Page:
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Huang, H. 6-Formylindolo(3,2-b)carbazole. Encyclopedia. Available online: (accessed on 08 December 2023).
Huang H. 6-Formylindolo(3,2-b)carbazole. Encyclopedia. Available at: Accessed December 08, 2023.
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Huang, H.(2022, November 16). 6-Formylindolo(3,2-b)carbazole. In Encyclopedia.
Huang, Handwiki. "6-Formylindolo(3,2-b)carbazole." Encyclopedia. Web. 16 November, 2022.

6-Formylindolo[3,2-b]carbazole (FICZ) is a chemical compound with the molecular formula C19H12N2O. It is a nitrogen heterocycle, having an extremely high affinity (Kd = 7 x 10−11M) for binding to the aryl hydrocarbon receptor (AHR). It was originally identified as a photooxidized derivative of the amino acid tryptophan and suggested to be the endogenous ligand of the AHR. Later, also enzymatic formation of FICZ was shown.

6-formylindolo32-bcarbazole heterocycle aryl

1. Occurrence

FICZ can be found in batches of tryptophan (Trp) and in any solution, including cell culture media, containing Trp, especially if exposed to ultraviolet light or visible light.[1][2][3] In human keratinocytes (HaCaT cells) grown in Trp-enriched medium and then irradiated with UVB formation of intracellular FICZ could also be demonstrated.[4] Similarly, FICZ has been identified and quantified in Jurkat cells grown in L-Trp enriched medium.[5] FICZ was first identified in humans as sulfoconjugates, a type of metabolites of FICZ, by use of liquid chromatography–mass spectrometry, (LC/MS/MS).[3] FICZ has been identified in the skin of persons with the disease vitiligo,[6] and in extracts of skin originating from patients with the Malassezia-associated diseases seborrhoeic dermatitis (SD) or pityriasis versicolor (PV).[7] Malassezia yeasts are commensal microorganisms found on the skin of many animals including humans. When the yeast stain Malassezia furfur is cultured on agar containing Trp as the only nitrogen source it produces FICZ and a variety of other indole derivatives .[8][9][10] The gastrointestinal tract is a rich source of microorganisms and a favorable environment for the formation of indoles and indole derivatives. Although FICZ itself has not been convincingly identified in the mouse colon, the precursors of FICZ e.g. indole-3-pyruvate, indole-3-acetaldehyde (I3A), and tryptamine, have been found.[11]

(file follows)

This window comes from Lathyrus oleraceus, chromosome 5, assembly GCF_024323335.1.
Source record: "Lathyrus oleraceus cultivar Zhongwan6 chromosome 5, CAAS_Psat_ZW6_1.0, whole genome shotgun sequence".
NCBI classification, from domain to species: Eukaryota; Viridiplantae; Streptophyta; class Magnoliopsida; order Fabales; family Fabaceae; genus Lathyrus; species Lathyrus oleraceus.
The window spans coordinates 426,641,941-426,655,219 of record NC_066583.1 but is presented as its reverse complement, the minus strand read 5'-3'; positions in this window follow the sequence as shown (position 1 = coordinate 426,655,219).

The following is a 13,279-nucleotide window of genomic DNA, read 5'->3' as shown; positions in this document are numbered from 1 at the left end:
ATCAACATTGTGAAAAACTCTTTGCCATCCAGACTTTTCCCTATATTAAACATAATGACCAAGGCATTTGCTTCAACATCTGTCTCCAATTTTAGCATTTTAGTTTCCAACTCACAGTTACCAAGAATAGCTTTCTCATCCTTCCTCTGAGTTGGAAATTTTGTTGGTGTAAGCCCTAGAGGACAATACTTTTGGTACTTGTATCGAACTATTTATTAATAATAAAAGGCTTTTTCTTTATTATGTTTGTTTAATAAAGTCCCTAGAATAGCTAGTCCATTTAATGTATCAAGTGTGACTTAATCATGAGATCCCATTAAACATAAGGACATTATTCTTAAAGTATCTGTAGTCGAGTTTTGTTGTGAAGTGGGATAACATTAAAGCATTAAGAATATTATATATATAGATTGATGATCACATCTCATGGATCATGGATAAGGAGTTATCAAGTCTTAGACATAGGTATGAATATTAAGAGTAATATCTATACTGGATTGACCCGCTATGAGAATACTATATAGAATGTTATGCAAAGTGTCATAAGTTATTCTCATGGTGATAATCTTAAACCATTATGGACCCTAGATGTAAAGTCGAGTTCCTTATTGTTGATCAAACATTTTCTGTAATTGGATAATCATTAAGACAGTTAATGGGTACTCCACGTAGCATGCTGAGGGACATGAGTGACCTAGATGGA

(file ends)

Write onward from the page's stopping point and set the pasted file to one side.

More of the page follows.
2. Biosynthesis and Mechanisms of Formation

In addition to the light- or H2O2-induced formation of FICZ, a number of other enzymatic pathways have been identified to convert Trp to FICZ via the precursor I3A.[10][12] Oxidative deamination of Trp by aromatic amino acid aminotransferases (ArAT) or L-amino oxidases (LAAO), one of which is the IL4-inducible enzyme IL4I1, converts Trp to indole-3-pyruvate, which after decarboxylation yields I3A. The enzyme aromatic L-amino acid decarboxylase (AADC) yields tryptamine via decarboxylation of Trp. Tryptamine can be oxidatively deaminated by monoamine oxidase (MAO-A and B) to produce I3A. Post incubation after deamination of the reaction mixture in the absence of an active enzyme generated FICZ and its oxidation product indolo[3,2-b]carbazole-6-carboxylic acid (CICZ). These non-enzymatic reactions were favored by low pH or increased temperature.[10]

This scheme shows three different biosynthesis pathways generating the high affinity endogenous AHR ligand 6-formylindolo(3,2-b)carbazole FICZ[10]

3. Chemical Syntheses